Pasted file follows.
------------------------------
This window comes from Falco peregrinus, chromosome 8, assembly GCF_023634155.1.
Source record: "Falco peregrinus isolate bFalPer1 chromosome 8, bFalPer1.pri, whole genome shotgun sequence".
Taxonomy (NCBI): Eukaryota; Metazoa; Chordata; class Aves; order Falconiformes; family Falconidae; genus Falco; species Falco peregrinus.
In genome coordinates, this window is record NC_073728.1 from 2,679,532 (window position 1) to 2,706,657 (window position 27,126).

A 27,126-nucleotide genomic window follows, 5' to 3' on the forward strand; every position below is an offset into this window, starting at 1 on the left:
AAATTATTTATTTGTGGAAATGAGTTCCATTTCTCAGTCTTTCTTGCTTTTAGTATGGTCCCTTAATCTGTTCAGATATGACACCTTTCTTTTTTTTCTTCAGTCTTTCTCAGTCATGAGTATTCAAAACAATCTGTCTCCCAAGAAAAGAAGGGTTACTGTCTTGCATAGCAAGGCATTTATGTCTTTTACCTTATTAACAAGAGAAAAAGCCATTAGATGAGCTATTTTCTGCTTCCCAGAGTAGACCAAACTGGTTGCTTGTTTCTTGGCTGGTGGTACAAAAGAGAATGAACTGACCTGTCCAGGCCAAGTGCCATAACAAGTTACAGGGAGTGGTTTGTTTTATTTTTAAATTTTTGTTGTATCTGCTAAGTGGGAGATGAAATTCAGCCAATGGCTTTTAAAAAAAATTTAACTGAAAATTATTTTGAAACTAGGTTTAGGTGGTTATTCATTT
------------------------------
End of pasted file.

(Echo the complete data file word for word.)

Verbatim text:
This window comes from Falco peregrinus, chromosome 8, assembly GCF_023634155.1.
Source record: "Falco peregrinus isolate bFalPer1 chromosome 8, bFalPer1.pri, whole genome shotgun sequence".
Taxonomy (NCBI): Eukaryota; Metazoa; Chordata; class Aves; order Falconiformes; family Falconidae; genus Falco; species Falco peregrinus.
In genome coordinates, this window is record NC_073728.1 from 2,679,532 (window position 1) to 2,706,657 (window position 27,126).

A 27,126-nucleotide genomic window follows, 5' to 3' on the forward strand; every position below is an offset into this window, starting at 1 on the left:
AAATTATTTATTTGTGGAAATGAGTTCCATTTCTCAGTCTTTCTTGCTTTTAGTATGGTCCCTTAATCTGTTCAGATATGACACCTTTCTTTTTTTTCTTCAGTCTTTCTCAGTCATGAGTATTCAAAACAATCTGTCTCCCAAGAAAAGAAGGGTTACTGTCTTGCATAGCAAGGCATTTATGTCTTTTACCTTATTAACAAGAGAAAAAGCCATTAGATGAGCTATTTTCTGCTTCCCAGAGTAGACCAAACTGGTTGCTTGTTTCTTGGCTGGTGGTACAAAAGAGAATGAACTGACCTGTCCAGGCCAAGTGCCATAACAAGTTACAGGGAGTGGTTTGTTTTATTTTTAAATTTTTGTTGTATCTGCTAAGTGGGAGATGAAATTCAGCCAATGGCTTTTAAAAAAAATTTAACTGAAAATTATTTTGAAACTAGGTTTAGGTGGTTATTCATTT